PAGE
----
Mausoleum in Dessau-Roßlau

Mausoleum in Dessau-Roßlau

The mausoleum once served as a burial ground for the Dukes of Anhalt. It was built in the years 1894/98 according to plans by Franz Schwechten. Today the building is surrounded by a zoological garden. Together with the neighbouring Georgium, this forms a recreational area for the citizens of Dessau-Roßlau. [German]

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Houses with balcony access in Dessau-Roßlau

Houses with balcony access in Dessau-Roßlau

The houses with balcony access (Laubenganghäuser) were built in 1929/30 according to plans by Hannes Meyer. He translated his motto Volksbedarf statt Luxusbedarf” (People’s necessities, not luxuries) into a multitude of small apartments, which are connected to the staircase via an arcade. [German]

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Konsum building (1928) in Dessau-Roßlau

Konsum building (1928) in Dessau-Roßlau

The day was already dawning when I reached the Konsum building. This was built in 1928 to plans by Walter Gropius. Its unusual height and its function as a department store made it a focal point of the Törten Housing Estate. The attached low-rise building with the shop floor is not visible in this photo. [German]

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Törten Housing Estate in Dessau-Roßlau

Törten Housing Estate in Dessau-Roßlau

I saw the visit to the Törten Housing Estate with great expectations. The previously visited Bauhaus Building and the Master’s Houses were examples of an upscale architectural style. But what style did the Bauhaus movement use for simple family homes? In the streets of Törten, I found the answer. [German]

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Steel House (1927) in Dessau-Roßlau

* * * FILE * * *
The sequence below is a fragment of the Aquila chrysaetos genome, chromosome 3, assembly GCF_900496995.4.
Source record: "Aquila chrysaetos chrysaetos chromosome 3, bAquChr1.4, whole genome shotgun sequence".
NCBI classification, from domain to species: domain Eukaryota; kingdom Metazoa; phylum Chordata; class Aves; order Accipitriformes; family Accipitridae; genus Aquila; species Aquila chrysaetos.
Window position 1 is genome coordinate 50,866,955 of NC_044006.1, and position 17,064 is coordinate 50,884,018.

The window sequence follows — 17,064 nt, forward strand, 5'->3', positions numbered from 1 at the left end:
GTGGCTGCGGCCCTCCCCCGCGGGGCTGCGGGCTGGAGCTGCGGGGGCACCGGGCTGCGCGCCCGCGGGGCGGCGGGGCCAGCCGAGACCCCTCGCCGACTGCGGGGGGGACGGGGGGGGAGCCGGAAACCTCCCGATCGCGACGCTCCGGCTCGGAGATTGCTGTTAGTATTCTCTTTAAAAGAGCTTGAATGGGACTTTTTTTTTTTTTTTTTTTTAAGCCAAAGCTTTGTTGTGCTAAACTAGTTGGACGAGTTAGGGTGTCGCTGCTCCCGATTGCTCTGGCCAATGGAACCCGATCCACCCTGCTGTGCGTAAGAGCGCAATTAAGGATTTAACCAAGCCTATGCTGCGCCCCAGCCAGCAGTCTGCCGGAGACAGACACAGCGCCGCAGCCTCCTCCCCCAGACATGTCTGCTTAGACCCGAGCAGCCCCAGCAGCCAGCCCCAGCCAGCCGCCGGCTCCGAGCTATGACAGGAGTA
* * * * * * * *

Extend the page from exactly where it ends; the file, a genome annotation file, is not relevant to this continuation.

Steel House by Georg Muche and Richard PaulickThe Bauhaus movement not only experimented with light and colours but also tested new materials. Can we build a house made of steel? Georg Muche and Richard Paulick made this idea a reality in 1926-27. The project did not prevail, the steel house remained in the world-famous Törten Housing Estate a unique piece. [German]

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Employment Office (1929) in Dessau-Roßlau

Employment office by Walter Gropius in Dessau-Roßlau

Walter Gropius planned this building in the years 1928/29. Its former function as an employment office can still be read by a fading inscription (“Amt für Arbeit”). The building is an impressive example of how to align architecture to a process – in this case looking after job seekers. [German]

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Masters’ Houses (1926) in Dessau-Roßlau

Masters' houses in Dessau-Roßlau

After Walter Gropius founded the Staatliche Bauhaus in Weimar, there was little time left to mould his new ideas into a building. Just after his move to Dessau, he appears as an architect on a site of the Bauhaus School. Here, the four masters houses form an ensemble. [German]

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World Heritage sites in Dessau-Roßlau

World Heritage sites in Dessau-Roßlau

Two UNESCO World Heritage Sites are to be found on the urban area of Dessau-Roßlau. The photo shows the Roman ruins of the Garden Realm of Dessau-Wörlitz known as the “Seven Pillars“. Between the pillars shimmers the reconstruction of a Trinkhalle, the original of which was designed by Ludwig Mies van der Rohe. [German]

Immediately behind the structure you will find the Master’s Houses, which belong to the world heritage site “Bauhaus”.

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Monument to Friedrich Nietzsche in Naumburg (Saale)

Monument to Friedrich Nietzsche in Naumburg (Saale), Germany

This monument to German philosopher Friedrich Nietzsche (1844-1900) is located at a square named Holzmarkt (Timber market) in Naumburg (Saale). After the death of his father in 1849 Friedrich Nietzsche lived in this city from 1850 to 1856. His former home is now a museum dedicated to his life and work. [German]

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